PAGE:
Slow-Mo Lets Us See How Hummingbirds Use Their Tongues Like Pumps

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Hummingbirds are mysteriously efficient feeders—and in this video we finally see why. Not only are they precise fliers, they’re precise and creative lickers. Watch a hummingbird’s tongue at work.

Hummingbirds have grooved tongues. These grooves made researchers think that the birds filled their tongues with nectar via capillary action—the same force that draws water up from the roots of a tree. This was disproved when a group of scientists from the University of Connecticut took a closer look at birds drinking nectar from clear artificial flowers.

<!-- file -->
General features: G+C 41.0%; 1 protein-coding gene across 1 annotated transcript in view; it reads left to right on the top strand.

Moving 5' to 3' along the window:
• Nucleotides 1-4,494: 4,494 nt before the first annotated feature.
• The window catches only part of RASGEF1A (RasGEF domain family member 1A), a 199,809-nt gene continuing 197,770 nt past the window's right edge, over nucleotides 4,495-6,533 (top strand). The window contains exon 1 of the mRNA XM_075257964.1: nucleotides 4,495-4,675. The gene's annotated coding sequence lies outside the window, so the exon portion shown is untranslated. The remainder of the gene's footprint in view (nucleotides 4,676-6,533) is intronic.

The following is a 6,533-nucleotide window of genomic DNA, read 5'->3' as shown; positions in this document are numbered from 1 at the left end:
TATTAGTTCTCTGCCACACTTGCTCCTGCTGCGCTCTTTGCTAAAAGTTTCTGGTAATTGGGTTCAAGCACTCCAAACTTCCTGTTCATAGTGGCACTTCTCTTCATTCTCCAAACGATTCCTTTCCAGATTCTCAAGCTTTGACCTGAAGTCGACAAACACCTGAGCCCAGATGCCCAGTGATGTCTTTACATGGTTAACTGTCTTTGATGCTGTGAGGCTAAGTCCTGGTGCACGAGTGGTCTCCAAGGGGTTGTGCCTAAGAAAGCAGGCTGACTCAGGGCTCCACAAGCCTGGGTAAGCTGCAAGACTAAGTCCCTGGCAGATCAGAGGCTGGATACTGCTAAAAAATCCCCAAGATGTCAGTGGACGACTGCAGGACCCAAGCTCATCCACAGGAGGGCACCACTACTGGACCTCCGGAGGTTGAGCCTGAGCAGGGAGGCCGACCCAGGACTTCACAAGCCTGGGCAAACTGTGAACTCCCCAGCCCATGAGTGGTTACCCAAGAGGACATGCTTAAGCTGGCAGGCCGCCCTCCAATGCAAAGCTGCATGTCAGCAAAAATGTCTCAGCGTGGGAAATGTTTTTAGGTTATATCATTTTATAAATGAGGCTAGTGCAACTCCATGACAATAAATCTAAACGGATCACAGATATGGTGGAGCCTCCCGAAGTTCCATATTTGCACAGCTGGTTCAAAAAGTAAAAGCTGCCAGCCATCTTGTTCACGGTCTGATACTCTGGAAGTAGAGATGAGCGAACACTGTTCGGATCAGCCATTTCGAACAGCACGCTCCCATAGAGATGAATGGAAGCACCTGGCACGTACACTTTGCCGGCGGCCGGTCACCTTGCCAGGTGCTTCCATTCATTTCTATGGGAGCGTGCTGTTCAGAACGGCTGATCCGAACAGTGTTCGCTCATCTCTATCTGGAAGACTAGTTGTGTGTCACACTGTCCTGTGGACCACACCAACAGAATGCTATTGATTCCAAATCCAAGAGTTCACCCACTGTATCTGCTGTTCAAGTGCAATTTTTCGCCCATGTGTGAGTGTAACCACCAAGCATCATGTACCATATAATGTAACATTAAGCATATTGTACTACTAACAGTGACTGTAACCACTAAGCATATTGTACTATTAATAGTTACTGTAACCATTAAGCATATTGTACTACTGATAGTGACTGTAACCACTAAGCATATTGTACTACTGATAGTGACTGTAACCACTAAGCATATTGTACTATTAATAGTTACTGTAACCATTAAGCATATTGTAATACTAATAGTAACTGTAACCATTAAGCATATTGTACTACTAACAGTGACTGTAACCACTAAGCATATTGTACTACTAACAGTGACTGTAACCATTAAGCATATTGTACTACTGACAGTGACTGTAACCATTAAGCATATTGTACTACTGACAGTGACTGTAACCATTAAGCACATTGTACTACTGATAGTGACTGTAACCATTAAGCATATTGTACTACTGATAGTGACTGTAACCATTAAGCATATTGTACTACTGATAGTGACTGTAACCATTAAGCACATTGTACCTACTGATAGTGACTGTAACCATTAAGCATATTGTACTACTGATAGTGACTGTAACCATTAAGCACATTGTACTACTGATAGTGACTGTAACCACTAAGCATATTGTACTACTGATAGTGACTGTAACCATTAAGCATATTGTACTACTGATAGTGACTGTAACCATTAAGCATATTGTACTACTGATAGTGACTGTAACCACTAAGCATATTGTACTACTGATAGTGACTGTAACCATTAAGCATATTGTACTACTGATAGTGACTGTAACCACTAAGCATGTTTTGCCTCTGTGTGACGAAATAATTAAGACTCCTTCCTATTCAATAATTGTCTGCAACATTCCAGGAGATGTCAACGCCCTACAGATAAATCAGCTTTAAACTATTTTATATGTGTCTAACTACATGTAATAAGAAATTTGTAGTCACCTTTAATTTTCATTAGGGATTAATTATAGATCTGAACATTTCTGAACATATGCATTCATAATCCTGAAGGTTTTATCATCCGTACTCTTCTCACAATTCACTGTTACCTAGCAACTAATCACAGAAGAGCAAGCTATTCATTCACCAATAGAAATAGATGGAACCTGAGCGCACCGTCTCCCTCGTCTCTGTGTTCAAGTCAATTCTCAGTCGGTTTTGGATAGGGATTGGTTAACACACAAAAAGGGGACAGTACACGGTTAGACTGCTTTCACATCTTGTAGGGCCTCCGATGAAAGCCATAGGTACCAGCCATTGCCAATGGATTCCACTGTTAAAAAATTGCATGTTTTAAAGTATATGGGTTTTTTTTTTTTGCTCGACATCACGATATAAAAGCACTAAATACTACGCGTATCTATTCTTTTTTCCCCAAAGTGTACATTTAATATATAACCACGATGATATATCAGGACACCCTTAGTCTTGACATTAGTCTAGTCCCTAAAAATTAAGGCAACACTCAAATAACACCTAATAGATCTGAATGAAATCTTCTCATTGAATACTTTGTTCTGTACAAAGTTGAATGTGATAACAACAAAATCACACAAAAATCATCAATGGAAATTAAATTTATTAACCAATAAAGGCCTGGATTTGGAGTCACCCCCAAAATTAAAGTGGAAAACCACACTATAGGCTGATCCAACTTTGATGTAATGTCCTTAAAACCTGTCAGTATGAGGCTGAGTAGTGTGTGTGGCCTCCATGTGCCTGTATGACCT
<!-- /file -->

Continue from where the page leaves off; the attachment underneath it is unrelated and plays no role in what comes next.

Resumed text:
Although the tongue has the ability to use capillary forces to pull nectar up the groove in a tongue, this only happens when they misjudge the angle of attack and accidentally bend their tongues out of shape on the side of the flower. When they get their preferred angle, they collapse their tongues flat as they push them out, then expand them again when the tongues touch the liquid, using the tongues to suck liquid into the grooves and get as much food with each flick as they can.

Here’s an ultra-slow-motion video of the phenomenon.

[Source: The Royal Society]